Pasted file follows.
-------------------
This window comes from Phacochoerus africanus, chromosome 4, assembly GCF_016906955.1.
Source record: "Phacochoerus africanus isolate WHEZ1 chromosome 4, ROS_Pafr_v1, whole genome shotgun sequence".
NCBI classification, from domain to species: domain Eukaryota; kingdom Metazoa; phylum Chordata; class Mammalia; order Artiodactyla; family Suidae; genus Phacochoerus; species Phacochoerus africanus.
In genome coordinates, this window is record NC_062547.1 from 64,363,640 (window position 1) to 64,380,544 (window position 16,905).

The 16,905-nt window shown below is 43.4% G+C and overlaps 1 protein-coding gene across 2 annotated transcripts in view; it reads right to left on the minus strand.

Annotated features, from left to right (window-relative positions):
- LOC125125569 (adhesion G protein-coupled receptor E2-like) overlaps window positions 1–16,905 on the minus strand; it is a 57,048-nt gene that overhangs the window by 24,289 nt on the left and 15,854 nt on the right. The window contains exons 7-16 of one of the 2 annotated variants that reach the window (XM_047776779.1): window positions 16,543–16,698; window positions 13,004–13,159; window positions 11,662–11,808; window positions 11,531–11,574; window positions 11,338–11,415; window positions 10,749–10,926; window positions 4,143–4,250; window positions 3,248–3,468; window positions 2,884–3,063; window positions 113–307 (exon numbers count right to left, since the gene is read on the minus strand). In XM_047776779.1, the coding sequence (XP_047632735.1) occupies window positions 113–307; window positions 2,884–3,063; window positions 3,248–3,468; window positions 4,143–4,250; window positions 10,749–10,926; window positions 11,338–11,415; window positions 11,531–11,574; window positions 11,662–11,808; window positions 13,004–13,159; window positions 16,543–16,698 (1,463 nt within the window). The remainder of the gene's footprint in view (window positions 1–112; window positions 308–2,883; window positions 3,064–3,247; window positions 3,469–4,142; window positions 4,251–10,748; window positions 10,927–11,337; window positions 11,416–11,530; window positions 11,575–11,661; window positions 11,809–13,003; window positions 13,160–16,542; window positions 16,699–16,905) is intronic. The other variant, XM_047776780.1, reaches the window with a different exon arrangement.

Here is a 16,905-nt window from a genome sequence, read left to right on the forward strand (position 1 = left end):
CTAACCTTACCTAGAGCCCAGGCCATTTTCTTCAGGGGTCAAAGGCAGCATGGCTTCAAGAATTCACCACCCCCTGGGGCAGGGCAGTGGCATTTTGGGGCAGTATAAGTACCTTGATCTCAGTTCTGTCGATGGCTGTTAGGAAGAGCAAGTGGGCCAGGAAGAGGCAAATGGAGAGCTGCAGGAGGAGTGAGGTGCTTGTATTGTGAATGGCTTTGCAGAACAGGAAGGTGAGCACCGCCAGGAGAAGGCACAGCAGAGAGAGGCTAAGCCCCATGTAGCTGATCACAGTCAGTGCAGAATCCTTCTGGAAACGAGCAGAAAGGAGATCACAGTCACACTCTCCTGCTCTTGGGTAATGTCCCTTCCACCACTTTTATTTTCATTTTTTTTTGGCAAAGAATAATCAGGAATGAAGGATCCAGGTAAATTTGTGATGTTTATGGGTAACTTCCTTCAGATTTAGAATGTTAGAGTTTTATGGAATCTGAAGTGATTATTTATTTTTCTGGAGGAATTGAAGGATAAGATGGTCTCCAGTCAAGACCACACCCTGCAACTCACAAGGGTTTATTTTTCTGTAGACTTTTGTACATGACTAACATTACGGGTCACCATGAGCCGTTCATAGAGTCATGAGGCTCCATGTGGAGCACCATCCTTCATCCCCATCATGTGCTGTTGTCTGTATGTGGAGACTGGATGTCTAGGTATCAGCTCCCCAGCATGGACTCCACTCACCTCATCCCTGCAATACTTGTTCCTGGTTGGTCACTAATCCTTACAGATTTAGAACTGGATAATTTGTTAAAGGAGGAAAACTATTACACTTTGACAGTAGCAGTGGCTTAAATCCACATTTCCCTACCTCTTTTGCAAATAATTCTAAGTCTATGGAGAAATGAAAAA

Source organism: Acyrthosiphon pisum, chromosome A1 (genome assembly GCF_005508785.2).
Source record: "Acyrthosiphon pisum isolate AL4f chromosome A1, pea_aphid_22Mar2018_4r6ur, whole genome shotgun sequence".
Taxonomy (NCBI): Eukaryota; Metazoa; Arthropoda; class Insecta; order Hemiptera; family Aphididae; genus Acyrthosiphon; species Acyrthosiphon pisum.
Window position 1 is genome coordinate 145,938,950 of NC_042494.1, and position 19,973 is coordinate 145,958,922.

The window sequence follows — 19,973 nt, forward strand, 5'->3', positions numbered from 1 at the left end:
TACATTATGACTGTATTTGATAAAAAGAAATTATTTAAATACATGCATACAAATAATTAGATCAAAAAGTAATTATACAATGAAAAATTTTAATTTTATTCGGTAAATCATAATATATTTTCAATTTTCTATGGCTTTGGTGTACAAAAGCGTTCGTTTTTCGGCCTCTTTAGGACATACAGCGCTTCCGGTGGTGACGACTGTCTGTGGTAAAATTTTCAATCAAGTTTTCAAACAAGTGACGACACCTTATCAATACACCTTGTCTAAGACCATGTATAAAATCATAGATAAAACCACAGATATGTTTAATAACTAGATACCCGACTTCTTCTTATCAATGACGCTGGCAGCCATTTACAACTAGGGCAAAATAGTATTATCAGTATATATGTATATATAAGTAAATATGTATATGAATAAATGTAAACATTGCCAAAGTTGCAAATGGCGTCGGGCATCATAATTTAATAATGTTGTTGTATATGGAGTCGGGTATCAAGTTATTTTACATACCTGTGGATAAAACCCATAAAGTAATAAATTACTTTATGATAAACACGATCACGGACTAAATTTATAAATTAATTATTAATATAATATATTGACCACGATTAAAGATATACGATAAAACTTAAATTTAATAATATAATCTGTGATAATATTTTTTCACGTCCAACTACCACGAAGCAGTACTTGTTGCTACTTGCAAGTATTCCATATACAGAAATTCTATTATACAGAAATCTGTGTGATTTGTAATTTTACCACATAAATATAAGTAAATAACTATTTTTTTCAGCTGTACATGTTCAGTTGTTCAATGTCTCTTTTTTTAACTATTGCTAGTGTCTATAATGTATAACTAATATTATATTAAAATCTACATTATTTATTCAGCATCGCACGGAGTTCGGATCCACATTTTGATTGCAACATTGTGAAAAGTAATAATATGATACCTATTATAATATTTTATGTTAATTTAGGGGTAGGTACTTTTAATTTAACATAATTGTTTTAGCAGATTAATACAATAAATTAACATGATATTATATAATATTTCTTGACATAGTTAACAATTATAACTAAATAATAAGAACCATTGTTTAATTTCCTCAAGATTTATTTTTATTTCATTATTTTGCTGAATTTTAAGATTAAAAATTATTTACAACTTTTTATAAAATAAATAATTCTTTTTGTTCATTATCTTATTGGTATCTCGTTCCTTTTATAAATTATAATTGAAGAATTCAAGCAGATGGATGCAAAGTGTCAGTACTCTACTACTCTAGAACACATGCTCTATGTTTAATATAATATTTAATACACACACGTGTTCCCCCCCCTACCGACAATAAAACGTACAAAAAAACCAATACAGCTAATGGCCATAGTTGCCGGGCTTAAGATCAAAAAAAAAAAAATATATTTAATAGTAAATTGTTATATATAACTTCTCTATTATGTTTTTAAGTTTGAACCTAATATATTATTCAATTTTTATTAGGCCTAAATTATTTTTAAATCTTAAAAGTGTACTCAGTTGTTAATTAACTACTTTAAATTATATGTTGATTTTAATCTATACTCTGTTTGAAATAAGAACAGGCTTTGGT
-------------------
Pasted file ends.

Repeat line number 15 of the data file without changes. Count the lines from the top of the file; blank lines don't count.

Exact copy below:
TACATTATGACTGTATTTGATAAAAAGAAATTATTTAAATACATGCATACAAATAATTAGATCAAAAAGTAATTATACAATGAAAAATTTTAATTTTATTCGGTAAATCATAATATATTTTCAATTTTCTATGGCTTTGGTGTACAAAAGCGTTCGTTTTTCGGCCTCTTTAGGACATACAGCGCTTCCGGTGGTGACGACTGTCTGTGGTAAAATTTTCAATCAAGTTTTCAAACAAGTGACGACACCTTATCAATACACCTTGTCTAAGACCATGTATAAAATCATAGATAAAACCACAGATATGTTTAATAACTAGATACCCGACTTCTTCTTATCAATGACGCTGGCAGCCATTTACAACTAGGGCAAAATAGTATTATCAGTATATATGTATATATAAGTAAATATGTATATGAATAAATGTAAACATTGCCAAAGTTGCAAATGGCGTCGGGCATCATAATTTAATAATGTTGTTGTATATGGAGTCGGGTATCAAGTTATTTTACATACCTGTGGATAAAACCCATAAAGTAATAAATTACTTTATGATAAACACGATCACGGACTAAATTTATAAATTAATTATTAATATAATATATTGACCACGATTAAAGATATACGATAAAACTTAAATTTAATAATATAATCTGTGATAATATTTTTTCACGTCCAACTACCACGAAGCAGTACTTGTTGCTACTTGCAAGTATTCCATATACAGAAATTCTATTATACAGAAATCTGTGTGATTTGTAATTTTACCACATAAATATAAGTAAATAACTATTTTTTTCAGCTGTACATGTTCAGTTGTTCAATGTCTCTTTTTTTAACTATTGCTAGTGTCTATAATGTATAACTAATATTATATTAAAATCTACATTATTTATTCAGCATCGCACGGAGTTCGGATCCACATTTTGATTGCAACATTGTGAAAAGTAATAATATGATACCTATTATAATATTTTATGTTAATTTAGGGGTAGGTACTTTTAATTTAACATAATTGTTTTAGCAGATTAATACAATAAATTAACATGATATTATATAATATTTCTTGACATAGTTAACAATTATAACTAAATAATAAGAACCATTGTTTAATTTCCTCAAGATTTATTTTTATTTCATTATTTTGCTGAATTTTAAGATTAAAAATTATTTACAACTTTTTATAAAATAAATAATTCTTTTTGTTCATTATCTTATTGGTATCTCGTTCCTTTTATAAATTATAATTGAAGAATTCAAGCAGATGGATGCAAAGTGTCAGTACTCTACTACTCTAGAACACATGCTCTATGTTTAATATAATATTTAATACACACACGTGTTCCCCCCCCTACCGACAATAAAACGTACAAAAAAACCAATACAGCTAATGGCCATAGTTGCCGGGCTTAAGATCAAAAAAAAAAAAATATATTTAATAGTAAATTGTTATATATAACTTCTCTATTATGTTTTTAAGTTTGAACCTAATATATTATTCAATTTTTATTAGGCCTAAATTATTTTTAAATCTTAAAAGTGTACTCAGTTGTTAATTAACTACTTTAAATTATATGTTGATTTTAATCTATACTCTGTTTGAAATAAGAACAGGCTTTGGT